A new draft ITU standard should help put an end to
annoying variations in sound volume when watching
television — to the benefit of viewers and broadcasters
around the world. People are often irritated
when there is a sudden change in the sound level if
they switch channels, or when the commercials are
shown. This means that viewers must repeatedly adjust
the volume control.
Variations in loudness have become more noticeable
with the advent of digital broadcasting and its
multiplicity of channels. Also, although viewers might
erroneously blame the variations on careless sound
technicians or deliberate policies by broadcasters,
there are a number of technical factors that are not
easily controlled in the studio. A technician registers
sound levels according to the strength of the electrical
signal — which is not a direct measure of how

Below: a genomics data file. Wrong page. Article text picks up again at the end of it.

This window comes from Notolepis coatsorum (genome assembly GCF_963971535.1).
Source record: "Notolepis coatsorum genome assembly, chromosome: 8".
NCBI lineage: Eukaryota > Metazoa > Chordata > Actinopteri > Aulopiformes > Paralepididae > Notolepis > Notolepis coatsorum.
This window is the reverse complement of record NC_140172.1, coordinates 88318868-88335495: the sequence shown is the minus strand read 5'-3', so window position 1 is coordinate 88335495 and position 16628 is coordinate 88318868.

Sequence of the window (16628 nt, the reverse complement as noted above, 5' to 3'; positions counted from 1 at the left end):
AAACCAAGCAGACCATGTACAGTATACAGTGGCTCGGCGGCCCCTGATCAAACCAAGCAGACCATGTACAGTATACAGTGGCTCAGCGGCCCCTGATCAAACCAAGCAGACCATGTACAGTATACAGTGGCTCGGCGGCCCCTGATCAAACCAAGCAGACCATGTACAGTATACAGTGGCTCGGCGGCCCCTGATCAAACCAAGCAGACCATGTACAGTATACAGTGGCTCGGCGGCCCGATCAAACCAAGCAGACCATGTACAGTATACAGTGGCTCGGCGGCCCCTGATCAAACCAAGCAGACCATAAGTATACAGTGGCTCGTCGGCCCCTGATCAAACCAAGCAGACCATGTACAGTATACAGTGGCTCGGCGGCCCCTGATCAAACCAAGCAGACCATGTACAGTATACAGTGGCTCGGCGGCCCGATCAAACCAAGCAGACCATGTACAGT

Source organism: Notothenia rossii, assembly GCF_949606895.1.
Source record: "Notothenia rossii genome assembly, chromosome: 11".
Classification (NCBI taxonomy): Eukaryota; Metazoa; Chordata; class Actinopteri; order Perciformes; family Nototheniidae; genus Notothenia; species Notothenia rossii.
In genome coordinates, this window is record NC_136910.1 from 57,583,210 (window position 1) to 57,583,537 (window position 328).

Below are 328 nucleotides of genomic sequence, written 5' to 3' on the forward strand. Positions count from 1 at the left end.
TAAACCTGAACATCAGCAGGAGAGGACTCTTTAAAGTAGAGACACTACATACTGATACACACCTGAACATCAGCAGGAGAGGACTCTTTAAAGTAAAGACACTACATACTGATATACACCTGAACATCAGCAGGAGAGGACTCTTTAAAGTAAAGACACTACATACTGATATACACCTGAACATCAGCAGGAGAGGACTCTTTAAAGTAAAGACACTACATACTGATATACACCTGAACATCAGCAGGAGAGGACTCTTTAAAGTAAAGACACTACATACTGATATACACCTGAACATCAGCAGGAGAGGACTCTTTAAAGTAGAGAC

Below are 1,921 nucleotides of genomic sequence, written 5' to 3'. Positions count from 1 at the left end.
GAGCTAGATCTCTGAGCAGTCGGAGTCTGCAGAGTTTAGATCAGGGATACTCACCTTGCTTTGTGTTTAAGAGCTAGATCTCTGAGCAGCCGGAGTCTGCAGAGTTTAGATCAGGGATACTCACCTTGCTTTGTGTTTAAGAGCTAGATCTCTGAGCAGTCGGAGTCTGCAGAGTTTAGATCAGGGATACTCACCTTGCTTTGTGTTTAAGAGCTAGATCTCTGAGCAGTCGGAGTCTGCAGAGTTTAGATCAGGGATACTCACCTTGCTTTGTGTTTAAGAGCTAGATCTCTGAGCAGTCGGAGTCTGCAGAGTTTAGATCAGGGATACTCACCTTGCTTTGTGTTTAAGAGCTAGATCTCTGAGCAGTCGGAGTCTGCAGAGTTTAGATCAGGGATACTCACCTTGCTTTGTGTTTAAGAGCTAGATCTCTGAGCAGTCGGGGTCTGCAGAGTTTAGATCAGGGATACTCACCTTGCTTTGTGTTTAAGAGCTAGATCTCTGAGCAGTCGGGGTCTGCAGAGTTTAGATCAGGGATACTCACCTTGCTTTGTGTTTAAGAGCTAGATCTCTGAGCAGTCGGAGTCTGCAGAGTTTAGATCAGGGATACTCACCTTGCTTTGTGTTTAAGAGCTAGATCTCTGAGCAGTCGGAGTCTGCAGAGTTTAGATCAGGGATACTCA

loud the television will sound in your living room.
Volume is also affected by such things as the degree
of dynamic range compression in the audio signal.
To rectify the problem, broadcasters need a
meter which displays “loudness” (rather than the
strength of an electrical signal), in line with an
agreed, standard setting, so that sound technicians
everywhere can make the same adjustment. At its
meeting in November 2009, Study Group 6 of ITU’s
Radiocommunication Sector (ITU–R) agreed a draft
new Recommendation outlining how sound levels
should be measured in programmes that are exchanged
internationally. It offers a setting termed the
“target loudness”, which is given a numerical value.
The technique will allow sound to be maintained at
a constant level and so make television viewing more
Entitled “Operational practices for loudness
in the international exchange of digital television
programmes”, the draft Recommendation will be
submitted to national telecommunication administrations
for approval. It complements existing
Recommendation ITU–R BS.1770, which describes
features of the meter that should be used by broadcasters
to measure loudness.